- Open Government Partnership: The Open Government Partnership, while complex and relatively new, has opened a vital space for important new commitments from heads of state around the world, including in the US (most notably with the US EITI commitment). The next administration should continue to support the OGP (especially since the US was a cofounder, along with Brazil), and should keep working on the OGP National Action Plan.
- National Security: The next adminisration needs to treat national security transparency policies as essential to the rule of law. America's military role in the world dictates higher stakes for democratic accountability; we should be the standard bearers for accountability and transparency. Overly aggressive whistleblower prosecution, secret legal justifications, and permanent secrecy for government killings of citizens all severely undermine democratic accountability, and weaken our democracy.
We have organized our priorities for the next administration below, to share where our work on executive branch issues will be focused. From money in politics to open data, spending, and freedom of information, we'll be working to open up the executive branch.
Legislative Branch Agenda for the 113th Congress
The Sunlight Foundation's legislative branch agenda for the 113th Congress is sweeping and comprehensive, but if Congress is committed to transparency, many of Sunlight's recommendations can be quickly adopted. Sunlight's legislative recommendations to improve transparency fall into three broad areas: Lobbying, Money in Politics, and Government Data.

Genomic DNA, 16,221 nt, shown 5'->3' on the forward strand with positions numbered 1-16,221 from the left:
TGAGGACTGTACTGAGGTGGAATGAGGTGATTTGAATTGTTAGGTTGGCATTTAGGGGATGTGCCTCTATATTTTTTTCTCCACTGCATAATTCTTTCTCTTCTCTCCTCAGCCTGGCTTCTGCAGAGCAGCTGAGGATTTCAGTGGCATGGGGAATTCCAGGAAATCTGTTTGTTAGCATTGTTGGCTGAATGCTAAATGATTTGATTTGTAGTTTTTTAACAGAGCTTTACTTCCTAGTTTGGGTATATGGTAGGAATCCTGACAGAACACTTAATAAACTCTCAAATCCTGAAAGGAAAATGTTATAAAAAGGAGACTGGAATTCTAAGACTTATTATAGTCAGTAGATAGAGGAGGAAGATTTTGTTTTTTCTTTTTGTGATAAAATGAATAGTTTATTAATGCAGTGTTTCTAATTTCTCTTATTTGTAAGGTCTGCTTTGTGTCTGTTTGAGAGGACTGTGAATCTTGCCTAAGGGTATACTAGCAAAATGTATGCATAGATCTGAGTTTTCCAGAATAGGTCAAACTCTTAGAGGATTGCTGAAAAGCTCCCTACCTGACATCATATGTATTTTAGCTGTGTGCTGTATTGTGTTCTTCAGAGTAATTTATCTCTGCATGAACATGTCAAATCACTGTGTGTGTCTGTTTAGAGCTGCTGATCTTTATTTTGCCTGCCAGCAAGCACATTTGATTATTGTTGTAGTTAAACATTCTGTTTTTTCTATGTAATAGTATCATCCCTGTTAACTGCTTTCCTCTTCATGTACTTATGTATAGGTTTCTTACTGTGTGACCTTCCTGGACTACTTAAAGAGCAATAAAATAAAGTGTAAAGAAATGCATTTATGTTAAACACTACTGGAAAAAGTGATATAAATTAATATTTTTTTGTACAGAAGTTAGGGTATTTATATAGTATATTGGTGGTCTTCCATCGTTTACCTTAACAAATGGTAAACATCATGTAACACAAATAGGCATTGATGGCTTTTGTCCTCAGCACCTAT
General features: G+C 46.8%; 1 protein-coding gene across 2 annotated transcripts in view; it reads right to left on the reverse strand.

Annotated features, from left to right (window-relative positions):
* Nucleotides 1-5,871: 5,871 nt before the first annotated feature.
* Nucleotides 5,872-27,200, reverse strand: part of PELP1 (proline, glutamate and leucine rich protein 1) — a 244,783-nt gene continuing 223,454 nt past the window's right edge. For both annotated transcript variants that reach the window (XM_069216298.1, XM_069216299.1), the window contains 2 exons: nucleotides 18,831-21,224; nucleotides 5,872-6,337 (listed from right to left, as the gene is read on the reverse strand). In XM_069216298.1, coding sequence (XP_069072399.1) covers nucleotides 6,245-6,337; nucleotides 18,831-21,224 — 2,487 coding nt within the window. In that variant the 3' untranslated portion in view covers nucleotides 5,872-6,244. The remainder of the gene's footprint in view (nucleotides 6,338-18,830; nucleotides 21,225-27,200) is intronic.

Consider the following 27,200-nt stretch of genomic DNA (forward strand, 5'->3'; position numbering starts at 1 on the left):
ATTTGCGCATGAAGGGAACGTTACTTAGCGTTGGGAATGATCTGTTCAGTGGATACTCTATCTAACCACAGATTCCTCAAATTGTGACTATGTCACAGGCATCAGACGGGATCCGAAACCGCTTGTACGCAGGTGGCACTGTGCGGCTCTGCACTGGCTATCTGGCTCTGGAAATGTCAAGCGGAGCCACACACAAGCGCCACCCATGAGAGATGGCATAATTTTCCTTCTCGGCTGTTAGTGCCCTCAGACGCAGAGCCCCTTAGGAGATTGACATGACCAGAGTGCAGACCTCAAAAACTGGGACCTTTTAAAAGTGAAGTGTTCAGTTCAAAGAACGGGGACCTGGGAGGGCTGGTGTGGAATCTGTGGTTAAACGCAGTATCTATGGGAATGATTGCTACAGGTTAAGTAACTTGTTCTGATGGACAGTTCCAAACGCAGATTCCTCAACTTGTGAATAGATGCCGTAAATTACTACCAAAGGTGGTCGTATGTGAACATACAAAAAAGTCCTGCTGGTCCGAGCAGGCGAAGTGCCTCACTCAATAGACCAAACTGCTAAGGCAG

Congress should adopt comprehensive lobbying reform to require real time online disclosure of lobbyists’ activities. The Lobbyist Disclosure Enhancement Act would ensure that those who are paid to lobby register as lobbyists and would create more transparency around lobbyists’ interactions with Members of Congress.
The Lobbying Disclosure Act should also be amended to require registration and reporting by “political intelligence” firms that specialize in gathering nonpublic information from Hill sources in order to enrich investors and manipulate stock markets.
The Foreign Agents Registration Act (FARA) should be amended so that detailed information about foreign lobbying is available online, in real time, in a searchable, sortable, downloadable database.
Money in Politics
Greater transparency of money in politics is vital to restore accountability and trust in our democratic institutions. Congress should eliminate dark money’s influence on elections by passing a version of the DISCLOSE Act. Legislation requiring disclosure of corporate political expenditures by publicly held companies would also shine a light on much of the dark money infecting our elections.
The 2012 election demonstrated that presidential candidates can not be counted on to voluntarily disclose information about who is giving to their campaigns. Legislation requiring disclosure of presidential bundlers, as well as candidates’ tax returns would provide voters with insight into potential conflicts of interests and executive branch influencers.
The Senate should, at long last, pass legislation requiring senate candidates to electronically file their campaign finance reports.